Fish was born Nov. 9, 1958. Her father, who competed in dirt track and hare scrambles, taught her how to ride when she was 11. By 14, she started racing, winning her first race that year. At age 19, she advanced to the AMA Pro Racing national circuit. Her final professional race was the 1985 Women’s National Championship at LACR in California, where she ultimately finished third after running out of fuel in the final moto. Since her retirement from racing, Fish has focused on personal fitness training and mountain bike racing, where she raced for the Factory Yeti team and was a consistent top finisher in National Off-Road Bicycle Association competition.

Fish is the second member of the AMA Motorcycle Hall of Fame class of 2012 to be announced. She joins the late Rod Bush, KTM North America president and industry visionary. The rest of the 2012 inductees will be announced in random order in the coming weeks.

The class of 2012 will officially be inducted into the AMA Motorcycle Hall of Fame on Nov. 16 as part of the AMA Legends Weekend. The weekend also includes the 2012 AMA Motorcycle Hall of Fame Dave Mungenast Memorial Concours d’Elegance on Saturday, Nov. 17, featuring many of the country’s most impressive original and restored classic motorcycles.

In addition to the current class, the AMA Motorcycle Hall of Fame induction ceremony shines the spotlight on two previously inducted members of the Hall of Fame, reminding the motorcycling community of the amazing careers of these Motorcycle Hall of Fame Legends. For 2012, the AMA Motorcycle Hall of Fame Legends will be 1998 inductees Malcolm Smith, a pioneer in off-road motorcycling and a star in the motorcycle documentary “On Any Sunday,” and Mert Lawwill, the 1969 AMA Grand National Champion whose title defense was the central theme of the timeless film.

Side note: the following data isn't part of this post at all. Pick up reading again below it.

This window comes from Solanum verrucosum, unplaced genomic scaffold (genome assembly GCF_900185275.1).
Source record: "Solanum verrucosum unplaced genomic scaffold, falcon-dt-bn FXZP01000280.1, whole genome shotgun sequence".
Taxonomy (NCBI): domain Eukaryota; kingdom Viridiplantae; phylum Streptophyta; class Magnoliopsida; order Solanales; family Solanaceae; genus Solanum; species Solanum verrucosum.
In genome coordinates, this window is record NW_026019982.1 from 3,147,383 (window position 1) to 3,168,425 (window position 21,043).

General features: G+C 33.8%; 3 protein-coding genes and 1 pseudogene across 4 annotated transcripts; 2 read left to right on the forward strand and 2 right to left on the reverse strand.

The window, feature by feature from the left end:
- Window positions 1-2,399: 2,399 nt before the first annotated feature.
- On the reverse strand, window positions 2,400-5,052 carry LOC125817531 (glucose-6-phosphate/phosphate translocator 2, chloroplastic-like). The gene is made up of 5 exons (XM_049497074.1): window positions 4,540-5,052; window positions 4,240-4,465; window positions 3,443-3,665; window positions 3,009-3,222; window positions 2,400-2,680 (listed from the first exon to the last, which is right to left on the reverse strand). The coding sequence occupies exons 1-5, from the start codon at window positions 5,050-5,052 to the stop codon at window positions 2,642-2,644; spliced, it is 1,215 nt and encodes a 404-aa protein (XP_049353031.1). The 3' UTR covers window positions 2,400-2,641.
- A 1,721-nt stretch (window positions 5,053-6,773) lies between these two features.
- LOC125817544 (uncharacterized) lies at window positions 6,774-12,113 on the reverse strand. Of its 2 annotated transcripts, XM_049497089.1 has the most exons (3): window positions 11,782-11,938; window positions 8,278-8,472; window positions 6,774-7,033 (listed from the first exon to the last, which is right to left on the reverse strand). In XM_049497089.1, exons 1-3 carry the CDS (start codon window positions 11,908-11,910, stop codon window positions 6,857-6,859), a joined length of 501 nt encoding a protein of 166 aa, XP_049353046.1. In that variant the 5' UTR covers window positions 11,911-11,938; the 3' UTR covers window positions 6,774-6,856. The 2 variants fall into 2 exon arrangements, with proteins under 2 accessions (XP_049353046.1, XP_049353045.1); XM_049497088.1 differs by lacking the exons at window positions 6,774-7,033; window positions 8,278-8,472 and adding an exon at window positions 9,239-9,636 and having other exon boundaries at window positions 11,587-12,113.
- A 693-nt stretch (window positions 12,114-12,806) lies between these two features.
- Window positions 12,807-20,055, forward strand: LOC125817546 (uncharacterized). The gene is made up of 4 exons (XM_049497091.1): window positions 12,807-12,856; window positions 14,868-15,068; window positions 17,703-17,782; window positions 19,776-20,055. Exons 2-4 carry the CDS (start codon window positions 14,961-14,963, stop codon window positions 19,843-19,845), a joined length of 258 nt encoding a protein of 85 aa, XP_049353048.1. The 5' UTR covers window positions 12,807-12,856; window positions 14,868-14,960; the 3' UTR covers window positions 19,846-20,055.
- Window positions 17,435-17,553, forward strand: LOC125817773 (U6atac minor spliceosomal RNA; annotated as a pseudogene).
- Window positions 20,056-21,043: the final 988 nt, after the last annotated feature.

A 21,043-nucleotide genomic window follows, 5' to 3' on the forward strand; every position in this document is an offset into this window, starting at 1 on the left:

Tickets for the AMA Legends Weekend are now available through this online registration form: or by calling (800) 342-5464.

The AMA Legends Weekend will be held at the Las Vegas Red Rock Resort, a world-class spa, hotel and casino, featuring a range of entertainment, dining and family-friendly attractions. The facility’s expansive ballrooms provide a stunning backdrop for the AMA Legends Weekend. Room reservations are available now at a special group rate by calling (866) 767-7773 and referencing group code RCIAME or AMERICAN MOTORCYCLIST. Online room reservations are available at

More information about the AMA Motorcycle Hall of Fame can be found at

About the American Motorcycle Heritage Foundation
Founded in 1990 by the American Motorcycle Heritage Foundation, the goal of the AMA Motorcycle Hall of Fame Museum is to tell the stories and preserve the history of motorcycling. Located on the campus of the American Motorcyclist Association in Pickerington, Ohio, the Museum’s three major exhibition halls feature the machines and memorabilia of those who have contributed notably to the sport. The AMA Motorcycle Hall of Fame Museum recognizes individuals who have made significant contributions to motorcycling, including those known for their contributions to road riding, off-road riding and all categories of racing, as well as those who have excelled in business, history, design and engineering. More information can be found at